Inside the Milberg Gallery: Rare Books
This series highlights collections included in the inaugural exhibition, "Welcome Additions: Selected Acquisitions 2012-2018," now open through June 23 (daily, noon to 6 p.m.) in the Ellen and Leonard Milberg Gallery. To follow is a note from Eric White, Curator of Rare Books:
Our Rare Book holdings focus mainly on significant publications printed ca. 1455 to the present in Europe and the Americas. These resources support broad research and teaching needs, chiefly within the humanities, while increasingly responding to interdisciplinary interest in the history of books as individual objects for primary study. Book donations by Princeton alumni, faculty, and friends over three centuries have provided the essential foundations for a wide variety of collections, and generous endowments allow the library to enhance its role as one of the world's leading centers for work with these collections by means of reading room access, classroom experience, gallery exhibitions, and online initiatives.
One welcome recent acquisition, supported by the Friends of Princeton University Library, has no peer or precedent at any American university: it is the only surviving copy of the Fior di virtù (Florence, 1493), an illustrated book of moral instruction based on animal lore. Another purchase reunites the two long-separated halves of a heavily annotated copy of Ptolemy's Geographicae (Strasbourg, 1525), part of which has been at Princeton since 1946. In 2015, the Library acquired the personal working library of Jacques Derrida. Welcome gifts include: a run of the rare monthly The American Jewess (1895-97), given by Leonard L. Milberg, Class of 1953; important early editions of the writings of the seventeenth-century Mexican nun, Sor Juana de la Cruz, given by Edgar Legaspi; while a major acquisition of 2016, the engraved Description of a Slave Ship (London, 1789), now complements the woodcut version funded ten years earlier by Sid Lapidus, Class of 1959.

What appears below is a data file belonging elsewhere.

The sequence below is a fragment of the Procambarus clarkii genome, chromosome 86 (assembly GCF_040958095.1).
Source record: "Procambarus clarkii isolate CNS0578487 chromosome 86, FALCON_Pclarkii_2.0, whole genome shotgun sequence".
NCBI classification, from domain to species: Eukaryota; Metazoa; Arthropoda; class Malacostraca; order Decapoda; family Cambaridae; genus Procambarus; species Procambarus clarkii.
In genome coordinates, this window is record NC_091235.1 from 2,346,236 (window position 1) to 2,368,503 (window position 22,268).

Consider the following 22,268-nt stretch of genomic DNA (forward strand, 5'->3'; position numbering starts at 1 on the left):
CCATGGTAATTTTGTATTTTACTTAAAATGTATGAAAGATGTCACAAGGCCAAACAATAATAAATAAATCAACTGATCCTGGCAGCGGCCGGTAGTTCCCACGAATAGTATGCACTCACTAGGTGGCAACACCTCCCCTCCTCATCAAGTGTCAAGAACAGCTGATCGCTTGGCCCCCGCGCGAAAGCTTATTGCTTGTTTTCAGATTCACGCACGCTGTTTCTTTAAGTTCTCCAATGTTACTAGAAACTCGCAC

Note: The Welcome Additions exhibition is featured online at dpul.princeton.edu.
Media contact: Barbara Valenza, Director of Library Communications
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